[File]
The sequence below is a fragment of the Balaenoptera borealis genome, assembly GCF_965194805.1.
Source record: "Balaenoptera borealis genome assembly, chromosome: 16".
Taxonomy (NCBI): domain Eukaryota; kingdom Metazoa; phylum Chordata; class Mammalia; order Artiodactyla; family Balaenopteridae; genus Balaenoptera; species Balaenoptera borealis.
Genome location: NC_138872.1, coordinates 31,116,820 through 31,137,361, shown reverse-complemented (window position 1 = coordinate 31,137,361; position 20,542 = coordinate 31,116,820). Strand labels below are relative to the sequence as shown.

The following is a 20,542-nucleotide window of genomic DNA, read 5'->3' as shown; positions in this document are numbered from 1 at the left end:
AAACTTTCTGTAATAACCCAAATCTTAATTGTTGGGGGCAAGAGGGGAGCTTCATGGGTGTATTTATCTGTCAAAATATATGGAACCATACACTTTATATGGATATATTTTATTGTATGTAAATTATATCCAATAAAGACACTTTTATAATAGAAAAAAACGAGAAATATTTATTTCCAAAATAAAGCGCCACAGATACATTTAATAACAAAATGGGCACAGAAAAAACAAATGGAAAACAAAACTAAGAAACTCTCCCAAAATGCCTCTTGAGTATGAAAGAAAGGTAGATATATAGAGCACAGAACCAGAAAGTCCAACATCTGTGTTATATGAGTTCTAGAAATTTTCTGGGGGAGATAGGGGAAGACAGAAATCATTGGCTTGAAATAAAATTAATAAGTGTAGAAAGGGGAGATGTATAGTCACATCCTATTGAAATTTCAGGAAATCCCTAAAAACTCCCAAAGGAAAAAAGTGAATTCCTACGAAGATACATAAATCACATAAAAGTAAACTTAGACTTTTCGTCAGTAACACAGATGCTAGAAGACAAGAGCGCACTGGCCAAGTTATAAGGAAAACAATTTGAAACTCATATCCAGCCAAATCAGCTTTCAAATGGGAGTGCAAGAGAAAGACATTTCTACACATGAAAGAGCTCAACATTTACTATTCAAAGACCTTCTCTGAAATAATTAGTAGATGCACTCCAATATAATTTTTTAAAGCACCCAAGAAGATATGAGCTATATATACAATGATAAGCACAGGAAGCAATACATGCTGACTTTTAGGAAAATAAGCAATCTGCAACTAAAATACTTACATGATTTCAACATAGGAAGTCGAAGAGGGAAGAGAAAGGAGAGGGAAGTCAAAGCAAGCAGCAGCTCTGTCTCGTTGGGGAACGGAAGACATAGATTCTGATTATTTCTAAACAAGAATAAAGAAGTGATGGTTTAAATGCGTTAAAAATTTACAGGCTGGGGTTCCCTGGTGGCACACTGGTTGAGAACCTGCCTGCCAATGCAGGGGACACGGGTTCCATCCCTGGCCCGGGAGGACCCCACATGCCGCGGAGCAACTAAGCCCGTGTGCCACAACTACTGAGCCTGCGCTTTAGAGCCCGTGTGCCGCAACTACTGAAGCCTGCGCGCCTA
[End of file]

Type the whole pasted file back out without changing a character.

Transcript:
The sequence below is a fragment of the Balaenoptera borealis genome, assembly GCF_965194805.1.
Source record: "Balaenoptera borealis genome assembly, chromosome: 16".
Taxonomy (NCBI): domain Eukaryota; kingdom Metazoa; phylum Chordata; class Mammalia; order Artiodactyla; family Balaenopteridae; genus Balaenoptera; species Balaenoptera borealis.
Genome location: NC_138872.1, coordinates 31,116,820 through 31,137,361, shown reverse-complemented (window position 1 = coordinate 31,137,361; position 20,542 = coordinate 31,116,820). Strand labels below are relative to the sequence as shown.

The following is a 20,542-nucleotide window of genomic DNA, read 5'->3' as shown; positions in this document are numbered from 1 at the left end:
AAACTTTCTGTAATAACCCAAATCTTAATTGTTGGGGGCAAGAGGGGAGCTTCATGGGTGTATTTATCTGTCAAAATATATGGAACCATACACTTTATATGGATATATTTTATTGTATGTAAATTATATCCAATAAAGACACTTTTATAATAGAAAAAAACGAGAAATATTTATTTCCAAAATAAAGCGCCACAGATACATTTAATAACAAAATGGGCACAGAAAAAACAAATGGAAAACAAAACTAAGAAACTCTCCCAAAATGCCTCTTGAGTATGAAAGAAAGGTAGATATATAGAGCACAGAACCAGAAAGTCCAACATCTGTGTTATATGAGTTCTAGAAATTTTCTGGGGGAGATAGGGGAAGACAGAAATCATTGGCTTGAAATAAAATTAATAAGTGTAGAAAGGGGAGATGTATAGTCACATCCTATTGAAATTTCAGGAAATCCCTAAAAACTCCCAAAGGAAAAAAGTGAATTCCTACGAAGATACATAAATCACATAAAAGTAAACTTAGACTTTTCGTCAGTAACACAGATGCTAGAAGACAAGAGCGCACTGGCCAAGTTATAAGGAAAACAATTTGAAACTCATATCCAGCCAAATCAGCTTTCAAATGGGAGTGCAAGAGAAAGACATTTCTACACATGAAAGAGCTCAACATTTACTATTCAAAGACCTTCTCTGAAATAATTAGTAGATGCACTCCAATATAATTTTTTAAAGCACCCAAGAAGATATGAGCTATATATACAATGATAAGCACAGGAAGCAATACATGCTGACTTTTAGGAAAATAAGCAATCTGCAACTAAAATACTTACATGATTTCAACATAGGAAGTCGAAGAGGGAAGAGAAAGGAGAGGGAAGTCAAAGCAAGCAGCAGCTCTGTCTCGTTGGGGAACGGAAGACATAGATTCTGATTATTTCTAAACAAGAATAAAGAAGTGATGGTTTAAATGCGTTAAAAATTTACAGGCTGGGGTTCCCTGGTGGCACACTGGTTGAGAACCTGCCTGCCAATGCAGGGGACACGGGTTCCATCCCTGGCCCGGGAGGACCCCACATGCCGCGGAGCAACTAAGCCCGTGTGCCACAACTACTGAGCCTGCGCTTTAGAGCCCGTGTGCCGCAACTACTGAAGCCTGCGCGCCTA